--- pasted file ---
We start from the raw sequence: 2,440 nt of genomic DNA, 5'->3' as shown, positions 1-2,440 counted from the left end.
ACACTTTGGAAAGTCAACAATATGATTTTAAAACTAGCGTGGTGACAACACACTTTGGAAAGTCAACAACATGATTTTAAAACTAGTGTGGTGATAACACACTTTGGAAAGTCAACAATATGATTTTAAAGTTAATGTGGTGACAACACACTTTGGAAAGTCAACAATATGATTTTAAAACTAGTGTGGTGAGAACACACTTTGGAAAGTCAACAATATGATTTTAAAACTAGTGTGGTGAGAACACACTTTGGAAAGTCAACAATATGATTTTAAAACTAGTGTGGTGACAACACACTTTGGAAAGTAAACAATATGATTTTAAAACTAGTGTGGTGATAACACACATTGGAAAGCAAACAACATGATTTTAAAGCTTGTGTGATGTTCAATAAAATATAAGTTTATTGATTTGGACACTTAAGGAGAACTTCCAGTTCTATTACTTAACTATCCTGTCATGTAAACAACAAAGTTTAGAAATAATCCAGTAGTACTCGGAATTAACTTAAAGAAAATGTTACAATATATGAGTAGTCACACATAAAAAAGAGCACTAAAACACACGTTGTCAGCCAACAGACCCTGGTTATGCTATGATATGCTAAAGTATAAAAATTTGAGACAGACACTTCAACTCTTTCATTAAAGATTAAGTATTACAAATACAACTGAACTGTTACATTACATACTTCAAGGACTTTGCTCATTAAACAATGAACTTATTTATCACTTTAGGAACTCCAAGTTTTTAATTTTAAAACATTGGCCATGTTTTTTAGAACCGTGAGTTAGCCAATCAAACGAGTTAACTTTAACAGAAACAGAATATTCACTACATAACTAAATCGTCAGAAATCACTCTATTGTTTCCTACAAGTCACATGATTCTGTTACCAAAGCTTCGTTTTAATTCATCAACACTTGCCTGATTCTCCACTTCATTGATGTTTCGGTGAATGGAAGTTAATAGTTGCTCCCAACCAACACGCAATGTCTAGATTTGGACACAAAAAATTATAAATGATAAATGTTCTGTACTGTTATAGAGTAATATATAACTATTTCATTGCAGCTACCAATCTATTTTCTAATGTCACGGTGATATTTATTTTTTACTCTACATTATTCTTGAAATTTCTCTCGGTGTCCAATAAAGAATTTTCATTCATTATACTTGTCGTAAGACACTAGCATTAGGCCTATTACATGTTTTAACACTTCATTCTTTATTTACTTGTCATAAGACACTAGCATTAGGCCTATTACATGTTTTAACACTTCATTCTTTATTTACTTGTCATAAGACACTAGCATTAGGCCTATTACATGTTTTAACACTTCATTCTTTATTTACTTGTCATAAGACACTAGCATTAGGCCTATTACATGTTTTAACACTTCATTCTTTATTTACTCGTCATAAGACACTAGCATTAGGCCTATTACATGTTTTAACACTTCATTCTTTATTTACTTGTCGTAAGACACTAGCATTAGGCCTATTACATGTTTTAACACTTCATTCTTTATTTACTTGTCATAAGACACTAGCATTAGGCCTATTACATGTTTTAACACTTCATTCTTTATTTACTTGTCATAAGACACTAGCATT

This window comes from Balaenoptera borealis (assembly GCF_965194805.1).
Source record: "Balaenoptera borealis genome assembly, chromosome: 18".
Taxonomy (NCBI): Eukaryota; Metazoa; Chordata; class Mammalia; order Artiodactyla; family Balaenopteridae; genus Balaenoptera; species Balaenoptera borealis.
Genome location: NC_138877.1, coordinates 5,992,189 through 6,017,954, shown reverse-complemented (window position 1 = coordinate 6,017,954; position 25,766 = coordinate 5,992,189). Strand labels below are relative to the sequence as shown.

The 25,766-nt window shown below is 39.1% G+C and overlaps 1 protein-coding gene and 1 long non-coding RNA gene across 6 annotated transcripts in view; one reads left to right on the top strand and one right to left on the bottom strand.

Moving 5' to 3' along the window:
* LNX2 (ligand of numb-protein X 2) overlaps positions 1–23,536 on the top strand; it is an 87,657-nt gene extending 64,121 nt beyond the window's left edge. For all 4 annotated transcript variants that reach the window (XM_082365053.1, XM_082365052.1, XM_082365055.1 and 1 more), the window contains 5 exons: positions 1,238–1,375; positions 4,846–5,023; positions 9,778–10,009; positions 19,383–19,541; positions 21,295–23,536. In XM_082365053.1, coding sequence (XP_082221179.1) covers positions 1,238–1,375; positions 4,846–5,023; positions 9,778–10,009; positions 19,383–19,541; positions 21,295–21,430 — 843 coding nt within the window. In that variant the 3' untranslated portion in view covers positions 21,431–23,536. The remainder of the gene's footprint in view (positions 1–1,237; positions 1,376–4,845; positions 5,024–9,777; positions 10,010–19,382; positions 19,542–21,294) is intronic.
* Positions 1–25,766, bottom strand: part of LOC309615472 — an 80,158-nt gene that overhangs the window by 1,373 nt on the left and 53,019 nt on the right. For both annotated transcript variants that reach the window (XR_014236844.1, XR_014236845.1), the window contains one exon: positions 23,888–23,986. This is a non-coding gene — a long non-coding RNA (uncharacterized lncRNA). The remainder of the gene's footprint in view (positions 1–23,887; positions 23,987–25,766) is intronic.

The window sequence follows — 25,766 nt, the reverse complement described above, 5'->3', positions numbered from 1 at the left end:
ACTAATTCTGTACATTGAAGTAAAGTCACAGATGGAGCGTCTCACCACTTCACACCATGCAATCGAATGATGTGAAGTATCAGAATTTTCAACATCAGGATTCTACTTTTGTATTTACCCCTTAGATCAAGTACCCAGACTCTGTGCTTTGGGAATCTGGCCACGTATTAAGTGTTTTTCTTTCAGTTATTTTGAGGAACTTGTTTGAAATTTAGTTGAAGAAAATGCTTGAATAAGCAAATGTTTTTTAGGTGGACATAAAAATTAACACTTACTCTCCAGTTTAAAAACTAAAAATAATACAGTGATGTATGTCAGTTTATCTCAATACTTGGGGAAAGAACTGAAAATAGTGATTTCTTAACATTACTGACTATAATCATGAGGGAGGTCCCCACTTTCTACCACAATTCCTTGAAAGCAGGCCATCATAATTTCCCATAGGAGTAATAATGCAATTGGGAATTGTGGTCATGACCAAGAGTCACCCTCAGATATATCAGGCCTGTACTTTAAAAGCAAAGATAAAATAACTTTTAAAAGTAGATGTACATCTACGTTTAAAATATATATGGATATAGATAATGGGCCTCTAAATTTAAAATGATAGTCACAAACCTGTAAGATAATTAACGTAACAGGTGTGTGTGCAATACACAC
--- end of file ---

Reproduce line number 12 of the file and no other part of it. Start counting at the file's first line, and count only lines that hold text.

ACTAATTCTGTACATTGAAGTAAAGTCACAGATGGAGCGTCTCACCACTTCACACCATGCAATCGAATGATGTGAAGTATCAGAATTTTCAACATCAGGATTCTACTTTTGTATTTACCCCTTAGATCAAGTACCCAGACTCTGTGCTTTGGGAATCTGGCCACGTATTAAGTGTTTTTCTTTCAGTTATTTTGAGGAACTTGTTTGAAATTTAGTTGAAGAAAATGCTTGAATAAGCAAATGTTTTTTAGGTGGACATAAAAATTAACACTTACTCTCCAGTTTAAAAACTAAAAATAATACAGTGATGTATGTCAGTTTATCTCAATACTTGGGGAAAGAACTGAAAATAGTGATTTCTTAACATTACTGACTATAATCATGAGGGAGGTCCCCACTTTCTACCACAATTCCTTGAAAGCAGGCCATCATAATTTCCCATAGGAGTAATAATGCAATTGGGAATTGTGGTCATGACCAAGAGTCACCCTCAGATATATCAGGCCTGTACTTTAAAAGCAAAGATAAAATAACTTTTAAAAGTAGATGTACATCTACGTTTAAAATATATATGGATATAGATAATGGGCCTCTAAATTTAAAATGATAGTCACAAACCTGTAAGATAATTAACGTAACAGGTGTGTGTGCAATACACAC